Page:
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Photo credit: Altrarunning.com

Altra Lone Peak 3.0 running shoes review


Last updated: 20-Aug-18

By James Eacott

The Lone Peak 3.0 are the latest (fifth) version of Altra’s original flagship trail running shoes. Designed for trail running, hiking, fastpacking and trail racing, Altra’s presence in the ultra running world is growing rapidly, and for good reason.


Photo credit: Altrarunning.com


  • Designed for: improved running form, foot splay, push-off, comfort
  • Midsole: EVA with A-Bound Top Layer
  • Upper: Quick-dry mesh
  • Outsole: Altra MaxTrac Sticky Rubber with TrailClaw
  • Insole: 5mm contoured footbed, with a non-slip sock liner design
  • GaiterTrap technology
  • Weight: 275g
  • Stack height: 25mm
  • Drop: 0mm
  • Price: GBP RRP £115. 

Straight out of the box, all seemed well - the colour scheme works well and they’re surprisingly light for their size. However, once they’re on your feet, I couldn’t help feeling I looked like a platypus…the toe box is so wide they could be misconstrued as flippers. I did immediately wonder if I’d made a mistake with the sizing. I always buy running shoes half a size bigger than normal to allow my feet room to swell over long distances.


Photo credit: James Eacott.

Perhaps stupidly, I didn’t consider that the Altra’s are designed to cover this base with their super-wide toe box anyway. They certainly felt big but Altra say “proper fitting will result in the shoes feeling “too loose” around the toes. This is ok! It may take a few days for your feet to relax and adjust to spreading out naturally”. So, with that I decided to crack on and get some miles in.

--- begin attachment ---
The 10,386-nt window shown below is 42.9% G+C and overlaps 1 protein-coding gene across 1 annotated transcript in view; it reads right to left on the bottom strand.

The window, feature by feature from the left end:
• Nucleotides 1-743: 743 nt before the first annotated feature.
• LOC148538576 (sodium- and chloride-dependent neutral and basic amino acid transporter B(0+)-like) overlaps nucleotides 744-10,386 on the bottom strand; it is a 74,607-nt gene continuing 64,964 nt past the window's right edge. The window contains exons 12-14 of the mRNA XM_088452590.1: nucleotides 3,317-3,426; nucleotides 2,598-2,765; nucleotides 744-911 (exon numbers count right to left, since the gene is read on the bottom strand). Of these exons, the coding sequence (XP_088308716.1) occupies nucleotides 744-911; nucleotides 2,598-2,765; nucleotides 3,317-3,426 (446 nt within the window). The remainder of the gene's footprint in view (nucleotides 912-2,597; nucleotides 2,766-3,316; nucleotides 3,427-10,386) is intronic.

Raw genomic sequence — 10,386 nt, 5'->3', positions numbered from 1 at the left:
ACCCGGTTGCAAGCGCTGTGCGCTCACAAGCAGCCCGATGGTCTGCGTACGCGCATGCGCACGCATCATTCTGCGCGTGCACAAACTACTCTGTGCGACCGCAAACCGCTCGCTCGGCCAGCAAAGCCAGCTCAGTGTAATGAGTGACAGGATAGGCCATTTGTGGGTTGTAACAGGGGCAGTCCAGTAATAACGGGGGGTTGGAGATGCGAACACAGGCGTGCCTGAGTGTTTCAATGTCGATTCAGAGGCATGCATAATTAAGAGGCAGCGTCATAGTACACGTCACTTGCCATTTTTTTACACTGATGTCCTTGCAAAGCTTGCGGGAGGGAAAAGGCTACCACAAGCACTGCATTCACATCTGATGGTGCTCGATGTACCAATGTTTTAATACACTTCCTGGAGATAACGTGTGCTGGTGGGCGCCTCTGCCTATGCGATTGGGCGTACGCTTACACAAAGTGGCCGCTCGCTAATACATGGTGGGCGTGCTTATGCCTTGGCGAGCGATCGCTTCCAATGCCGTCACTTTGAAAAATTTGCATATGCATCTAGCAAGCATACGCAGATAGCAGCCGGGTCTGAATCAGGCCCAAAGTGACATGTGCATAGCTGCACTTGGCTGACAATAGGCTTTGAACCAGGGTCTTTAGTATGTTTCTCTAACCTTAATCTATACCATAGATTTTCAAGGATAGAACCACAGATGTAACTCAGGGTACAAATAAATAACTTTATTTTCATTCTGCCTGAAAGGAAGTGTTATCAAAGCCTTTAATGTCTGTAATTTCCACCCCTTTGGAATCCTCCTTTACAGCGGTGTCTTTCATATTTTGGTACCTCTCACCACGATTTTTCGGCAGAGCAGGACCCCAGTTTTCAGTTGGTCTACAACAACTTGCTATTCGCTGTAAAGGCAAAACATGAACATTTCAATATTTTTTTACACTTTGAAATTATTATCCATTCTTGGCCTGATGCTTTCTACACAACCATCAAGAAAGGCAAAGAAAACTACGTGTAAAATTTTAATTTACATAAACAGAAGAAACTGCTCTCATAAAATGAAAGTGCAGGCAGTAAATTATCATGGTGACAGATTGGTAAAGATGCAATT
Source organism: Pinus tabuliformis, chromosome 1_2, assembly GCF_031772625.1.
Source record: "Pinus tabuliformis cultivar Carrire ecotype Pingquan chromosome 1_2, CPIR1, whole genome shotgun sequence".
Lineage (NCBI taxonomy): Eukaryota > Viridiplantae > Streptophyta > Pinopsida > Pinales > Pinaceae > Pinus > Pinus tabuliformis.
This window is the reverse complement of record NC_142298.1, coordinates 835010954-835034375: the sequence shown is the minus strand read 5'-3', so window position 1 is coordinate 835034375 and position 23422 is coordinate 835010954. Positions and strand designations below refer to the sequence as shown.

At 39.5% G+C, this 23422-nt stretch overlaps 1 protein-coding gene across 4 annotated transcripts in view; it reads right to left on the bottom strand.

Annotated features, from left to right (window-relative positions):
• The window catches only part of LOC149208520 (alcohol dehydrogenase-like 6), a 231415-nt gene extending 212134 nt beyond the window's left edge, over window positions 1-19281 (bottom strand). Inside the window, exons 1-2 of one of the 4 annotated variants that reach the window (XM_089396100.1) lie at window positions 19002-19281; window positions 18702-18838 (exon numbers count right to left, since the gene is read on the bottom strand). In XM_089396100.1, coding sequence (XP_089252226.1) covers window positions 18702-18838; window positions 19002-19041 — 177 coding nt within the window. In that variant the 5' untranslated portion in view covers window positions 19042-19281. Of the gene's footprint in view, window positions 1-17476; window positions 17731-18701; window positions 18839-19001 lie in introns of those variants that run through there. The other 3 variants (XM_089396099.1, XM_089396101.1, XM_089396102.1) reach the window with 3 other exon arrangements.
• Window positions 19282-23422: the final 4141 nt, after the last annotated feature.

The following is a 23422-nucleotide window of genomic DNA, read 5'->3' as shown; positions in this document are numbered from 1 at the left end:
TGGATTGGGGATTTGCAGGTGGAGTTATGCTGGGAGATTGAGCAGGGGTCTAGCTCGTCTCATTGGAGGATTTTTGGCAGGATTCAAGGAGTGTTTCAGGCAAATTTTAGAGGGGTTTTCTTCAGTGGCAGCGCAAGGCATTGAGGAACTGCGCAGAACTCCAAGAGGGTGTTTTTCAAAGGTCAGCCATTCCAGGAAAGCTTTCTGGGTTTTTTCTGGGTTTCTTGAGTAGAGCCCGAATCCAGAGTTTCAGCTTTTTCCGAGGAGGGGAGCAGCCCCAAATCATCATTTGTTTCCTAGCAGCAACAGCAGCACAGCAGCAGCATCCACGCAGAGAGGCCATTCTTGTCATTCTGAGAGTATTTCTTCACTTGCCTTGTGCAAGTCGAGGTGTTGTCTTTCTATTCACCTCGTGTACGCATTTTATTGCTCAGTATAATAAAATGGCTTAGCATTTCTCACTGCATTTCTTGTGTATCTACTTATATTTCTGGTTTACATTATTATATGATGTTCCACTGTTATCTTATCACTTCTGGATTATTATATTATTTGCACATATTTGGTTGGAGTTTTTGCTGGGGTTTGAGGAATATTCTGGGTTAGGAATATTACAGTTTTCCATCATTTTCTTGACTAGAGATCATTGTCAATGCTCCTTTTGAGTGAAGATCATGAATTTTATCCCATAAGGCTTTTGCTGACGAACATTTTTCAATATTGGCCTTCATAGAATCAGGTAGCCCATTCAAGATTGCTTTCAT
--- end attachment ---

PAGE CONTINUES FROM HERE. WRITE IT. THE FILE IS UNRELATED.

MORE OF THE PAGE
A typically glorious Spring day in the UK meant I spent the first nine miles in the shoes on the treadmill. Not ideal, but it’s worth noting how good they felt. I subsequently completed sprint sessions on the treadmill with no problem – the combination of a cushioned shoe and soft treadmill makes for a very plush ride and great for those whose joints are aggravated by the constant pounding of running on road and hard-packed trail.

The fit did take some getting used to. They really did feel too big in those early few runs, but my toes are the correct distance from the end - it’s just the space out to the sides makes them feel too large. Still, they were super comfy and I got used to the feel. Interestingly, the blisters I get 24/7 between my toes have all but disappeared after five weeks in the Lone Peaks.


Photo credit: James Eacott.

The reasoning behind the larger toe box is that it’s designed to help people run better, and reduce injury rate. I agree that, in general, shoes are too narrow for our feet and Altra let your toes splay naturally, which I believe allows you to run with a better, more natural form.

They have zero drop, which I like, because I’m a mid-foot runner, but heavy heel-strikers may struggle. I enjoyed the cushioning and never felt sluggish in their size – energy transferred well from impact to pushing off from the toes.

The Lone Peaks are designed for trail running, hiking and fast packing, and I think Altra have hit their target market very successfully. I haven’t done much fastpacking or hiking recently, but I can see they’re be totally competent in these events. Although I don’t use gaiters, there is a GaiterTrap at the heel onto which you can secure a range of compatible gaiters (this may explain why Altras are appearing more and more at sandy races like the Marathon des Sables).

I’d put the grip towards the more aggressive end of the spectrum – they’re not super-aggressive, but there’s plenty to hold your positioning on most well graded trails. They’ll cope with all but the most hardcore fell running and winter conditions, but they’re not designed for that so I don’t mind.